The unary predicate is established by the programmer by writing a Boolean function which returns the appropriate condition for the count_if() function. The attached list example program unary predicate function name is isDivisibleByThree.

Attached is the list example program:

//**************************************
//C++ STL PREDICATE FUNCTIONS TUTORIAL
//List Example:
//**************************************
#ifndef CALC_ERROR_H
#define CALC_ERROR_H
#include <algorithm>
#include <cstdlib>
#include <fstream>
#include <functional>
#include <iomanip>
#include <iostream>
#include <iterator>
#include <list>
#include <sstream>
#include <stddef.h>
#include <stdio.h>
#include <stdlib.h>				
#include <string>
#include <vector>
using namespace std;
#endif  //CALC_ERROR_H
	
void ClearScreen();				//Clears the screen.
void Pause();					  //Waits for user response.
bool evenlyDivisibleByTwo(int i);  //Returns true if number is an even number.

//************************************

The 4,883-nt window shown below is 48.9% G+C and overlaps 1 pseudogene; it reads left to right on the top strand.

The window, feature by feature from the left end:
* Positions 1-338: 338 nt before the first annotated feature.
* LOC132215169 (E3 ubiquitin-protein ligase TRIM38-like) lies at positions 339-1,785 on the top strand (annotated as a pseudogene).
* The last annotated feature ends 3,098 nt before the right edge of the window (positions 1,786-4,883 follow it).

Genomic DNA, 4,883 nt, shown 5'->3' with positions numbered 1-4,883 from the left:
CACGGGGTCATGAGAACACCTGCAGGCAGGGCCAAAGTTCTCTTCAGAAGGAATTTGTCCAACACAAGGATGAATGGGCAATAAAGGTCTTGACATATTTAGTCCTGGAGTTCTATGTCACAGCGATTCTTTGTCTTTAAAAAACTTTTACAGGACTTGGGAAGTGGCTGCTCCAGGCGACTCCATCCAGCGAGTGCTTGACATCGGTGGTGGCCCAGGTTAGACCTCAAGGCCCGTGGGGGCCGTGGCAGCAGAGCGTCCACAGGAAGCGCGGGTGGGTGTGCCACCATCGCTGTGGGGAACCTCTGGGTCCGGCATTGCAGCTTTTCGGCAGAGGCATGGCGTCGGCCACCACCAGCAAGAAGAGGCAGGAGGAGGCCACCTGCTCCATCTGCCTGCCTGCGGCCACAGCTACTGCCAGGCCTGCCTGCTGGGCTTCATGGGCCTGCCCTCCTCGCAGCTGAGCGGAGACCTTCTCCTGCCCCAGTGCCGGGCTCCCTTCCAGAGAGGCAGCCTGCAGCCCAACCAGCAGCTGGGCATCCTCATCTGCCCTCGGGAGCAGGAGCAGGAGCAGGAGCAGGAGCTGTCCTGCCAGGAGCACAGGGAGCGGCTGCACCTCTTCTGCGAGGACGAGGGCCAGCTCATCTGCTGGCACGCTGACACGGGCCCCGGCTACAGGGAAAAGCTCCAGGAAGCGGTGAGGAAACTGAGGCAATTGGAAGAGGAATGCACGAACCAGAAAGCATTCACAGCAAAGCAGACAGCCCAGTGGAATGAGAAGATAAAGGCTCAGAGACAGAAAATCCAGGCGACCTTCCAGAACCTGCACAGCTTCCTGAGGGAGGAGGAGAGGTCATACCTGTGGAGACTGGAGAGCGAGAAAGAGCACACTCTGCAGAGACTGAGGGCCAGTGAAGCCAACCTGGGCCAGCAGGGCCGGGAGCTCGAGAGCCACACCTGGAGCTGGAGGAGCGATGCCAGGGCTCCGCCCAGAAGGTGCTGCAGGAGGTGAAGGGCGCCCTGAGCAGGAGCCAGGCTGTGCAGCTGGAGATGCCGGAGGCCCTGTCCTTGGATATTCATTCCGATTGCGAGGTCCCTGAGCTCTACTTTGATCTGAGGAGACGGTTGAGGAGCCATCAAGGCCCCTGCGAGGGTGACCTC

//Clear Screen.
//************************************
void ClearScreen()
{
	system( "CLS" );
	cout << endl << endl << endl;
}

//************************************
//Pause.
//************************************
void Pause()
{
	cout << endl << endl << endl;
	cout << "  ";
	system( "PAUSE" );
}

//************************************
//Unary Predicate Function:
//Returns true if number is more than
//30.
//************************************
//bool isMoreThan30( int value )
//{
//   return value > 30;
//}

//************************************
//Unary Predicate Function:
//Returns true if number is 
//divisible by 3.
//************************************
bool isDivisibleBy3(int i)
{
  if((i%3) == 0) return true;
   
  return false;
}

//************************************
// MAIN() FUNCTION.
//************************************
int main(int argc, char* argv[])
{
	ClearScreen();

	//Instantiate object myList.
	list<int> myList;

	//Insert list elements.
	for ( int i=6; i<=20; ++i )
	{